One of the long-standing debates in media, among music experts and among fans of The Beatles is whether or not the song “Lucy in the Sky with Diamonds” glorifies the use of LSD
. Those who claim that the song is some sort of tribute to the drug site the song’s initials and its psychedelic lyrics. But whether or not the song was written as reference to the usage of LSD, “Lucy in the Sky with Diamonds” or simply “Lucy” is one of the many drug slangs said to denote LSD.Is Lucy a Person or a Reference for the Drug?
According to reports and interviews of the members of The Beatles, “Lucy in the Sky with Diamonds” was inspired by a painting made by John Lennon’s son Julian. The subject of the painting was Julian’s classmate Lucy O’Donnell, and the name of the song was taken from the name Julian had given his painting.
Lucy O’Donnell herself is not a make-believe person. She was known more as Lucy Richardson, and she worked as an art director in many movies such as The Saint; Elizabeth, The Virgin Queen; Chocolat; The Life and Death of Peter Sellers; and Ella Enchanted. Her work had garnered a couple of Primetime Emmy Awards. As a young girl, she worked in her family’s antique shop, which was frequented by John Lennon, young Julian, and the other members of The Beatles. Lucy died of breast cancer in 2005.The LSD Connection
Over the years, The Beatles have constantly denied that the song had anything to do with LSD. But Sir Paul McCartney himself noted in a recent interview that although the song was inspired by Julian Lennon’s painting, John Lennon may have written the lyrics during an LSD trip.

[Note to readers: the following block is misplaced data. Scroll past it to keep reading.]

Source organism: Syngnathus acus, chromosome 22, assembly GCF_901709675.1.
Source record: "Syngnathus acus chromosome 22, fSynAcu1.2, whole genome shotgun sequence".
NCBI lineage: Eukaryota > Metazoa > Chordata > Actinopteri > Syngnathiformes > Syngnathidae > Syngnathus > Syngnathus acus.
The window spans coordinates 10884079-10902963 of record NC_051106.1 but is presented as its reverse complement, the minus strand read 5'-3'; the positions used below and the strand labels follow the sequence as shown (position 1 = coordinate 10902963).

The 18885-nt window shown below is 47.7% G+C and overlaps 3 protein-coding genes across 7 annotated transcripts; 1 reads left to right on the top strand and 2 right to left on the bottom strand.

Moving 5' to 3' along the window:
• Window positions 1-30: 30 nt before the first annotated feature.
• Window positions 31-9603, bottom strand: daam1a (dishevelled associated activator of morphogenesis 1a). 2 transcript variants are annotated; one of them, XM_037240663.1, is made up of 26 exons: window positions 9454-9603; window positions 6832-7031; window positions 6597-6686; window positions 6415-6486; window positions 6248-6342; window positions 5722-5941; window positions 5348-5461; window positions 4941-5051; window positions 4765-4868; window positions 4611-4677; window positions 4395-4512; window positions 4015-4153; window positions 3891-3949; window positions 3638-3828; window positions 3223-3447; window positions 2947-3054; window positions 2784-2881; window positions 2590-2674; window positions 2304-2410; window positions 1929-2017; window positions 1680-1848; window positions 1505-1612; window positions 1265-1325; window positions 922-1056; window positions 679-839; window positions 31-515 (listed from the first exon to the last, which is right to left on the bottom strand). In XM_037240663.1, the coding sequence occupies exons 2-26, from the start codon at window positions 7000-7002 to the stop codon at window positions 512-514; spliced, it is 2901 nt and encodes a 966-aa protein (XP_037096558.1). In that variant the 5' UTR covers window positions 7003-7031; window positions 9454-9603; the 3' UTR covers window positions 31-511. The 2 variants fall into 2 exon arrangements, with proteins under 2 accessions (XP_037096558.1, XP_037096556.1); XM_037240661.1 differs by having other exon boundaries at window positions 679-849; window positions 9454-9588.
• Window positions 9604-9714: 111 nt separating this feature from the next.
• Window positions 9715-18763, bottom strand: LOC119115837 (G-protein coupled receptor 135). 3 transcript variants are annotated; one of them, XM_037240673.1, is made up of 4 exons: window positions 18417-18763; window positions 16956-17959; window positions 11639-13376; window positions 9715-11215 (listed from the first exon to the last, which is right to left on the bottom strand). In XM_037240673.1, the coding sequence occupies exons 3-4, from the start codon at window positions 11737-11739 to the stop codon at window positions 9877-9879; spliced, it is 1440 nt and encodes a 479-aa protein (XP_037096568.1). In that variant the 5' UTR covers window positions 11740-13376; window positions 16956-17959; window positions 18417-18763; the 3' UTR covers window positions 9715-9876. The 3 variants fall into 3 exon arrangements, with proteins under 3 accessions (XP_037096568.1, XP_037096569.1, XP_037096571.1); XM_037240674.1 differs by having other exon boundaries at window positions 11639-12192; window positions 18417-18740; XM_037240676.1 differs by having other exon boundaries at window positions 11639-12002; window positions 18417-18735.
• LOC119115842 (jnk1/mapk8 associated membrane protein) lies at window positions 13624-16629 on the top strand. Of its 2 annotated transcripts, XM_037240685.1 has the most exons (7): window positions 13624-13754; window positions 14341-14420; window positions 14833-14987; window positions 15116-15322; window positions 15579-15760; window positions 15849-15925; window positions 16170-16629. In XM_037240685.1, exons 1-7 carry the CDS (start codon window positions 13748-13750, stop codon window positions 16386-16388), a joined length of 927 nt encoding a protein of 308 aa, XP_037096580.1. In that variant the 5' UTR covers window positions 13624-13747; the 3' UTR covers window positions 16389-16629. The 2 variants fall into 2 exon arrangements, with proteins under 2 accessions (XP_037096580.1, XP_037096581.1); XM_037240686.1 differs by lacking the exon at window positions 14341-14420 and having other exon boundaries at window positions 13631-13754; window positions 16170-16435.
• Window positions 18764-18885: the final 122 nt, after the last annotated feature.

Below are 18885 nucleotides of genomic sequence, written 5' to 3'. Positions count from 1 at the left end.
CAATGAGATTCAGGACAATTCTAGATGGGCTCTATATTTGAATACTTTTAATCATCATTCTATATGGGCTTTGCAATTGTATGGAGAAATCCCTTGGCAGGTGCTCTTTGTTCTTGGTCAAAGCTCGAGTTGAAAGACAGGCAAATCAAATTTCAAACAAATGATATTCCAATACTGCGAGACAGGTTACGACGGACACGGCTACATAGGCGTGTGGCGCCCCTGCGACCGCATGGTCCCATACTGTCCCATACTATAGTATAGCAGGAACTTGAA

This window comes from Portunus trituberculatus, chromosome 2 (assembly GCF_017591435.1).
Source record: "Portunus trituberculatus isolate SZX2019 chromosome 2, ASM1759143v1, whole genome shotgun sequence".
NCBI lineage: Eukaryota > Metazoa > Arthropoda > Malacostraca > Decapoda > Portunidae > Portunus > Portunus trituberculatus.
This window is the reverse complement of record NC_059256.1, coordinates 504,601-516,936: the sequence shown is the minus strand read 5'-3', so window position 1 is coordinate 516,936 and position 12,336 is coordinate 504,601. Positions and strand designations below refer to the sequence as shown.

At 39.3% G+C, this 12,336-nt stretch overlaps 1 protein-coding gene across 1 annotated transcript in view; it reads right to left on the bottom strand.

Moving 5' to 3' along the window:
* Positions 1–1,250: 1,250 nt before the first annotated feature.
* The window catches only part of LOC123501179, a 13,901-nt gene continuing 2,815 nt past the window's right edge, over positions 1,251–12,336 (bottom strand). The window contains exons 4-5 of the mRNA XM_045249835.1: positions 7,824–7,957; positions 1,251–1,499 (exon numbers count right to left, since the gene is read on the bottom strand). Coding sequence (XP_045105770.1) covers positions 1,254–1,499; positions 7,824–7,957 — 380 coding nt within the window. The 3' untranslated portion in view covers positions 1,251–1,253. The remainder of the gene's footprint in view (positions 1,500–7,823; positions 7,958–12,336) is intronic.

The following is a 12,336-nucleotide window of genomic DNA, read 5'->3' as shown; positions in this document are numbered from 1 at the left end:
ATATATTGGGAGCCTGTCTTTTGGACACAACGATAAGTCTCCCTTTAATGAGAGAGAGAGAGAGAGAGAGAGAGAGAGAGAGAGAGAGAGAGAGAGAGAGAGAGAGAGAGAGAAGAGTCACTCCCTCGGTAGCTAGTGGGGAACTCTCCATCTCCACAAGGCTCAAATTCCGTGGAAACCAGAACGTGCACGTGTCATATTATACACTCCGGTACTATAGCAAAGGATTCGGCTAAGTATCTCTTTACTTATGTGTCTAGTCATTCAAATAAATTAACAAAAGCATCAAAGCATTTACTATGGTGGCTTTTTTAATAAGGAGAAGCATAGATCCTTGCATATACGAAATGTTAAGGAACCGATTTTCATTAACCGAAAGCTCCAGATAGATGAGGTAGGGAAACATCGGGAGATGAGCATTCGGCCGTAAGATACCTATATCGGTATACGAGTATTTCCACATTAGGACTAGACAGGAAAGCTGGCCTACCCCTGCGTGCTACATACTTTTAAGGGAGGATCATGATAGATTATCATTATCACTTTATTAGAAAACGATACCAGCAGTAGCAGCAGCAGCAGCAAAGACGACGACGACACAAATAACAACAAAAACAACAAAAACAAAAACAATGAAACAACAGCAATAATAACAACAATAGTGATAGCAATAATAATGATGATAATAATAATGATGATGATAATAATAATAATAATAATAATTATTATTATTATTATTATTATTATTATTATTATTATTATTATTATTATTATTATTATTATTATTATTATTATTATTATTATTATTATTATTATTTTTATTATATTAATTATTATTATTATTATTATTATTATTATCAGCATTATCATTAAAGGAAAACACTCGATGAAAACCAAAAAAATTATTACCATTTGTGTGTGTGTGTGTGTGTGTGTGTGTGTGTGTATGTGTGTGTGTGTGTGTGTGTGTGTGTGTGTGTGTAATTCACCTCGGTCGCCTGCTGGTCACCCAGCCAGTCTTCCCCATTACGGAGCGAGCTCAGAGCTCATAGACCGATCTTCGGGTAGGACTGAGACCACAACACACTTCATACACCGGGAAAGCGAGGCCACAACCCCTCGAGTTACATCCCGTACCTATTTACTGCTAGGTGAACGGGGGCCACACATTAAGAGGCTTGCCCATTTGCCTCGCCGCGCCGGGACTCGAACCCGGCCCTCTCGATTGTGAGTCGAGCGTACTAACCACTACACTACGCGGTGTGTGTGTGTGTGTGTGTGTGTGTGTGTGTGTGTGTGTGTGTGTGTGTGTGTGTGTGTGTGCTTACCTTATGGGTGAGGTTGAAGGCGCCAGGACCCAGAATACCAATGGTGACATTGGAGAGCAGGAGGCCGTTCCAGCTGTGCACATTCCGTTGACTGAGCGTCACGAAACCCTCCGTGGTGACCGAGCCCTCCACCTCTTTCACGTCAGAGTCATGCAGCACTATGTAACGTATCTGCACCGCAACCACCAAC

For many proponents of the theory that “Lucy in the Sky with Diamonds” is an LSD reference
, the initials of the song itself is proof enough. But those who wish to go further read into the lyrics itself. The song, after all, has vivid and colorful imagery, and it mainly describes a journey through an out-of-this-world place, told in a disjointed manner.The Psychedelic Effects of LSD
The way “Lucy in the Sky with Diamonds” goes is like describing a psychedelic trip that only LSD can bring. LSD chemically stands for lysergic acid diethylamide, and it is considered to be a psychedelic drug used for recreation, for meditation, and in some illicit cases, for psychotherapy.
An LSD trip is often described has seeing brilliant colors swirling into a rippling pattern, like the surface of the water when disturbed. There is a distortion in one’s sense of time and space, and this altered experience of reality can last from six to 14 hours.
Although room for doubt should be left open, parents should be alert when their children start talking about the song or about Lucy but without any references to a real person named Lucy. After all, they could be talking about LSD. It is always better to be safe than to be sorry.